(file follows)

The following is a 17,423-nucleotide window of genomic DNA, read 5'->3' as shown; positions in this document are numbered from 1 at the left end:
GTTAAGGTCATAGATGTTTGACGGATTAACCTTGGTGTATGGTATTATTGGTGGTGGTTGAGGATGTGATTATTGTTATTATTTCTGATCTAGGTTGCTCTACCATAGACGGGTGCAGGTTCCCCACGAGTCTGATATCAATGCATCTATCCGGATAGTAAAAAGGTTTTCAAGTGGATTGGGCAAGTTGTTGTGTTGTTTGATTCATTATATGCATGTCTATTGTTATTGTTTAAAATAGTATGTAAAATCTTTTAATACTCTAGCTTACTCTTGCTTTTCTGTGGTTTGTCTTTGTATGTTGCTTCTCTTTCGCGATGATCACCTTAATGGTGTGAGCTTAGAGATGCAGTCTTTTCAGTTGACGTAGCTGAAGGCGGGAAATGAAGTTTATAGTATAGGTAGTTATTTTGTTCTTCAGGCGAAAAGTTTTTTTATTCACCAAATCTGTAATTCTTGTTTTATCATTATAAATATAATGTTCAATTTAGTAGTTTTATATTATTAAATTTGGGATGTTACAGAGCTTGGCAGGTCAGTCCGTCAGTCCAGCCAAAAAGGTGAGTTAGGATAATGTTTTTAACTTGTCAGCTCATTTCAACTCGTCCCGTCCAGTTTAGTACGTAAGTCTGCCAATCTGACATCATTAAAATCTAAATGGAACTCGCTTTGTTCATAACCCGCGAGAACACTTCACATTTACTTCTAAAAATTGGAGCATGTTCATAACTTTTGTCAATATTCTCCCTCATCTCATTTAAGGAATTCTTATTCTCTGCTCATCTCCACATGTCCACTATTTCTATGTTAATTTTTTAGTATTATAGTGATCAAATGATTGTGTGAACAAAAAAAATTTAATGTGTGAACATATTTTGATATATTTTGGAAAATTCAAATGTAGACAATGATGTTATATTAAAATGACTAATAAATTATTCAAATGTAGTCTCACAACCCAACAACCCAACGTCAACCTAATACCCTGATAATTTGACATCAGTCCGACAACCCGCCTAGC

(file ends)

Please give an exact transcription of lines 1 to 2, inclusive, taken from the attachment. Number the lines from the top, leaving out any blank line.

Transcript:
The following is a 17,423-nucleotide window of genomic DNA, read 5'->3' as shown; positions in this document are numbered from 1 at the left end:
GTTAAGGTCATAGATGTTTGACGGATTAACCTTGGTGTATGGTATTATTGGTGGTGGTTGAGGATGTGATTATTGTTATTATTTCTGATCTAGGTTGCTCTACCATAGACGGGTGCAGGTTCCCCACGAGTCTGATATCAATGCATCTATCCGGATAGTAAAAAGGTTTTCAAGTGGATTGGGCAAGTTGTTGTGTTGTTTGATTCATTATATGCATGTCTATTGTTATTGTTTAAAATAGTATGTAAAATCTTTTAATACTCTAGCTTACTCTTGCTTTTCTGTGGTTTGTCTTTGTATGTTGCTTCTCTTTCGCGATGATCACCTTAATGGTGTGAGCTTAGAGATGCAGTCTTTTCAGTTGACGTAGCTGAAGGCGGGAAATGAAGTTTATAGTATAGGTAGTTATTTTGTTCTTCAGGCGAAAAGTTTTTTTATTCACCAAATCTGTAATTCTTGTTTTATCATTATAAATATAATGTTCAATTTAGTAGTTTTATATTATTAAATTTGGGATGTTACAGAGCTTGGCAGGTCAGTCCGTCAGTCCAGCCAAAAAGGTGAGTTAGGATAATGTTTTTAACTTGTCAGCTCATTTCAACTCGTCCCGTCCAGTTTAGTACGTAAGTCTGCCAATCTGACATCATTAAAATCTAAATGGAACTCGCTTTGTTCATAACCCGCGAGAACACTTCACATTTACTTCTAAAAATTGGAGCATGTTCATAACTTTTGTCAATATTCTCCCTCATCTCATTTAAGGAATTCTTATTCTCTGCTCATCTCCACATGTCCACTATTTCTATGTTAATTTTTTAGTATTATAGTGATCAAATGATTGTGTGAACAAAAAAAATTTAATGTGTGAACATATTTTGATATATTTTGGAAAATTCAAATGTAGACAATGATGTTATATTAAAATGACTAATAAATTATTCAAATGTAGTCTCACAACCCAACAACCCAACGTCAACCTAATACCCTGATAATTTGACATCAGTCCGACAACCCGCCTAGC